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Hosting Thanksgiving 101

Ideas for recipes, decor, and strategies to successfully cook Thanksgiving for the first time

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Ah, Thanksgiving. The one time each year when people who have never considered hosting a formal dinner party... host a formal dinner party. Look, I get it. I’ve been writing about food full-time for over a decade, and in the food world, Thanksgiving is the No. 1 biggest holiday of the year (followed, natch, by the Super Bowl).

Food editors pull overtime in July developing recipes for November, each year trying to hit the bullseye of Thanksgiving content that feels both new and familiar. It’s a delicate balance — Thanksgiving is all about tradition, so you can’t mess with the classics too much, but you don’t want things to feel staid. And you certainly can’t just repeat whatever you did last year. All of this is to say that there’s an absolutely overwhelming amount of Thanksgiving information out there, and if you’re hosting, it can be nearly impossible to figure out where to begin.

If you’re planning a Thanksgiving for the first time, or just need a crash course in holiday entertaining, here is everything you need to know to help things run smoothly. Consider the dirty work of of selecting the most delicious, most reliable recipes for all the classics done, and enjoy a decade’s worth of tips and tricks on how to pull it all off with limited time, space, and budget. Now that’s something to be thankful for.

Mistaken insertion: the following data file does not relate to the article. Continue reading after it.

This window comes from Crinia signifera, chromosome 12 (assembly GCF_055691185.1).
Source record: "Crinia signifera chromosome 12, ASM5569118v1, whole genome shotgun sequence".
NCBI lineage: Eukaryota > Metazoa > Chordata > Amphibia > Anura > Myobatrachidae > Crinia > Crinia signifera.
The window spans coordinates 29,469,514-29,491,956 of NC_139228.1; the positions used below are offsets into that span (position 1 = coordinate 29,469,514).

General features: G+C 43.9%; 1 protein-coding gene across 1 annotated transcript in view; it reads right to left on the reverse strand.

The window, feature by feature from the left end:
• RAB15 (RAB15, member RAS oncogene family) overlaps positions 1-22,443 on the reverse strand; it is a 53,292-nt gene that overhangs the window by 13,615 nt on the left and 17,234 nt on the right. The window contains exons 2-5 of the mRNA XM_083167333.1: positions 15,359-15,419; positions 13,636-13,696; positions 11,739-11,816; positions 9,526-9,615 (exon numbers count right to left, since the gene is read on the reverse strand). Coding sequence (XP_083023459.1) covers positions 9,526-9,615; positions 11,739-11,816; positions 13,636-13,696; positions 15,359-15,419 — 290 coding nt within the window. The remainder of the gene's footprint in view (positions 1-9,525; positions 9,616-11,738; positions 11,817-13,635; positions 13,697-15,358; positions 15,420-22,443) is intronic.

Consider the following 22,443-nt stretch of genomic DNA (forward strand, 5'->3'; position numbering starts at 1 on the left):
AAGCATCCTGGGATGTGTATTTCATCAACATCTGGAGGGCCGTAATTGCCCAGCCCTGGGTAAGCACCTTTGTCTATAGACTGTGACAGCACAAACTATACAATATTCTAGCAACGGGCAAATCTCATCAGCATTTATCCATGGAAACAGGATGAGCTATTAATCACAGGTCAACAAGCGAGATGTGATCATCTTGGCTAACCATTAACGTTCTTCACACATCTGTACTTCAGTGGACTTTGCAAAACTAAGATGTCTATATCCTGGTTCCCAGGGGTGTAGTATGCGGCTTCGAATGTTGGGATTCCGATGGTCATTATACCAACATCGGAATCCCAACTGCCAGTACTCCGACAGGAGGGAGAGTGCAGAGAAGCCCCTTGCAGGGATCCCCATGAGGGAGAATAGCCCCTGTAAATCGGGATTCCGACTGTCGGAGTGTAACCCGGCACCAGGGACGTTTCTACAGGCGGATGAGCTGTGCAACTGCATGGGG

Cook the Basics

As the host, you’re likely responsible for providing most of the food, or at the very least, the marquee items: turkey, side dishes, and pie. There are countless ways to approach each, depending on your time and skill level, so I’ve chosen my tried-and-true favorites for the most essential dishes three ways each: classic, with a twist, and fast and easy.

The best turkey recipes

The best Thanksgiving sides

Best pie recipes

Outsource Everything Else

Here’s a little secret about hosting: You don’t actually have to cook everything, and in fact, there are certain things that are just plain better store-bought. Save yourself the time and hassle of making every single thing from scratch, and round out your table with a few key premade items.


Maybe your oven is otherwise occupied by things like a giant turkey, or maybe you’re just not into baking. This is why bakeries exist. Find the best one in your area and order your pies ahead of time to avoid any last-minute dessert snafus.

Cranberry sauce

Save yourself the hassle of homemade. No one will know if you just perk up the canned stuff by stirring in some orange juice, citrus zest, and a cinnamon stick.

Dinner rolls

Three words: Pillsbury Crescent Rolls. They will be eaten, but if there are any leftovers, they can be used to make sandwiches the next day.

Decorate, at Least a Little Bit

Hosting a textbook Thanksgiving means stepping up your typical dinner-table aesthetic. But you don’t have to go full Pinterest to make a big visual impact. Here are a few low-lift touches to make your table shine.